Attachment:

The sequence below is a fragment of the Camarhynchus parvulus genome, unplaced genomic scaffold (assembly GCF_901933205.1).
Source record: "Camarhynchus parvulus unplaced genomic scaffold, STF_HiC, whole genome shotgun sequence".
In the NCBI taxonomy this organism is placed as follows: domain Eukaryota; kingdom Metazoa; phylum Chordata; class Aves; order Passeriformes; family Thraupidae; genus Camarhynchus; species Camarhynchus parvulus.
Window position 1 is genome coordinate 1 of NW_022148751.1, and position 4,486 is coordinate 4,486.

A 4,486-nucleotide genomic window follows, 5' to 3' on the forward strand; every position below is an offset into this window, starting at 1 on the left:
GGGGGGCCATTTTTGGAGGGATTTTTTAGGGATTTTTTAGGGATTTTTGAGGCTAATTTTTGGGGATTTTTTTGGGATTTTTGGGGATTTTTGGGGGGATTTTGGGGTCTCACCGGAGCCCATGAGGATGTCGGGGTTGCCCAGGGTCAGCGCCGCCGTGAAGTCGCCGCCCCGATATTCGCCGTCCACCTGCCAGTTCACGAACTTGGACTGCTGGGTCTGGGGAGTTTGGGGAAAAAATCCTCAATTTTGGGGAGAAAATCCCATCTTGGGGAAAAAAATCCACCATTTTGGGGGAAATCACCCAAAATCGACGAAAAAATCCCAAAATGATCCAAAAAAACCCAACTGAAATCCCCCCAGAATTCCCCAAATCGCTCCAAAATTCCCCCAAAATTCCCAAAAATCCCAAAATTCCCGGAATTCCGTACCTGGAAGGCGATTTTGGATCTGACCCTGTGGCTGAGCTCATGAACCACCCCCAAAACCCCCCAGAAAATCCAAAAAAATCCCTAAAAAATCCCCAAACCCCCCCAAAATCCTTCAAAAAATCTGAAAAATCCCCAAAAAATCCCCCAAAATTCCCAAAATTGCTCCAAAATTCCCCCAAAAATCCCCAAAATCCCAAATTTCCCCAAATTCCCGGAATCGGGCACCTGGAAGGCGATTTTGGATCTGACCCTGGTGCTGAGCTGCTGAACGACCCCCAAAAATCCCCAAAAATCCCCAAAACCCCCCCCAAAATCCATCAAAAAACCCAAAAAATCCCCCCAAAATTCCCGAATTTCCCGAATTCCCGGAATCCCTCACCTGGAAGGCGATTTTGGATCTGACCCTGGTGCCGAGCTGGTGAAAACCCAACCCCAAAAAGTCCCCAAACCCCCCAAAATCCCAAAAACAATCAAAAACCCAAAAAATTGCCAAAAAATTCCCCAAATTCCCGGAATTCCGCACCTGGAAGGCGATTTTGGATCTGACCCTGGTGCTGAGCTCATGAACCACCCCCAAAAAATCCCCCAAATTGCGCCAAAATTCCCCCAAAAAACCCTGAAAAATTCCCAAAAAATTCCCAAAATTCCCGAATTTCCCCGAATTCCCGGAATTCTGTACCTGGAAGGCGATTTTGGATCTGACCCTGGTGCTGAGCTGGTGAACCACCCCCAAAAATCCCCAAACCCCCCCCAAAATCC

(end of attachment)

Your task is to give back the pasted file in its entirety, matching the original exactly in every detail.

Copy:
The sequence below is a fragment of the Camarhynchus parvulus genome, unplaced genomic scaffold (assembly GCF_901933205.1).
Source record: "Camarhynchus parvulus unplaced genomic scaffold, STF_HiC, whole genome shotgun sequence".
In the NCBI taxonomy this organism is placed as follows: domain Eukaryota; kingdom Metazoa; phylum Chordata; class Aves; order Passeriformes; family Thraupidae; genus Camarhynchus; species Camarhynchus parvulus.
Window position 1 is genome coordinate 1 of NW_022148751.1, and position 4,486 is coordinate 4,486.

A 4,486-nucleotide genomic window follows, 5' to 3' on the forward strand; every position below is an offset into this window, starting at 1 on the left:
GGGGGGCCATTTTTGGAGGGATTTTTTAGGGATTTTTTAGGGATTTTTGAGGCTAATTTTTGGGGATTTTTTTGGGATTTTTGGGGATTTTTGGGGGGATTTTGGGGTCTCACCGGAGCCCATGAGGATGTCGGGGTTGCCCAGGGTCAGCGCCGCCGTGAAGTCGCCGCCCCGATATTCGCCGTCCACCTGCCAGTTCACGAACTTGGACTGCTGGGTCTGGGGAGTTTGGGGAAAAAATCCTCAATTTTGGGGAGAAAATCCCATCTTGGGGAAAAAAATCCACCATTTTGGGGGAAATCACCCAAAATCGACGAAAAAATCCCAAAATGATCCAAAAAAACCCAACTGAAATCCCCCCAGAATTCCCCAAATCGCTCCAAAATTCCCCCAAAATTCCCAAAAATCCCAAAATTCCCGGAATTCCGTACCTGGAAGGCGATTTTGGATCTGACCCTGTGGCTGAGCTCATGAACCACCCCCAAAACCCCCCAGAAAATCCAAAAAAATCCCTAAAAAATCCCCAAACCCCCCCAAAATCCTTCAAAAAATCTGAAAAATCCCCAAAAAATCCCCCAAAATTCCCAAAATTGCTCCAAAATTCCCCCAAAAATCCCCAAAATCCCAAATTTCCCCAAATTCCCGGAATCGGGCACCTGGAAGGCGATTTTGGATCTGACCCTGGTGCTGAGCTGCTGAACGACCCCCAAAAATCCCCAAAAATCCCCAAAACCCCCCCCAAAATCCATCAAAAAACCCAAAAAATCCCCCCAAAATTCCCGAATTTCCCGAATTCCCGGAATCCCTCACCTGGAAGGCGATTTTGGATCTGACCCTGGTGCCGAGCTGGTGAAAACCCAACCCCAAAAAGTCCCCAAACCCCCCAAAATCCCAAAAACAATCAAAAACCCAAAAAATTGCCAAAAAATTCCCCAAATTCCCGGAATTCCGCACCTGGAAGGCGATTTTGGATCTGACCCTGGTGCTGAGCTCATGAACCACCCCCAAAAAATCCCCCAAATTGCGCCAAAATTCCCCCAAAAAACCCTGAAAAATTCCCAAAAAATTCCCAAAATTCCCGAATTTCCCCGAATTCCCGGAATTCTGTACCTGGAAGGCGATTTTGGATCTGACCCTGGTGCTGAGCTGGTGAACCACCCCCAAAAATCCCCAAACCCCCCCCAAAATCC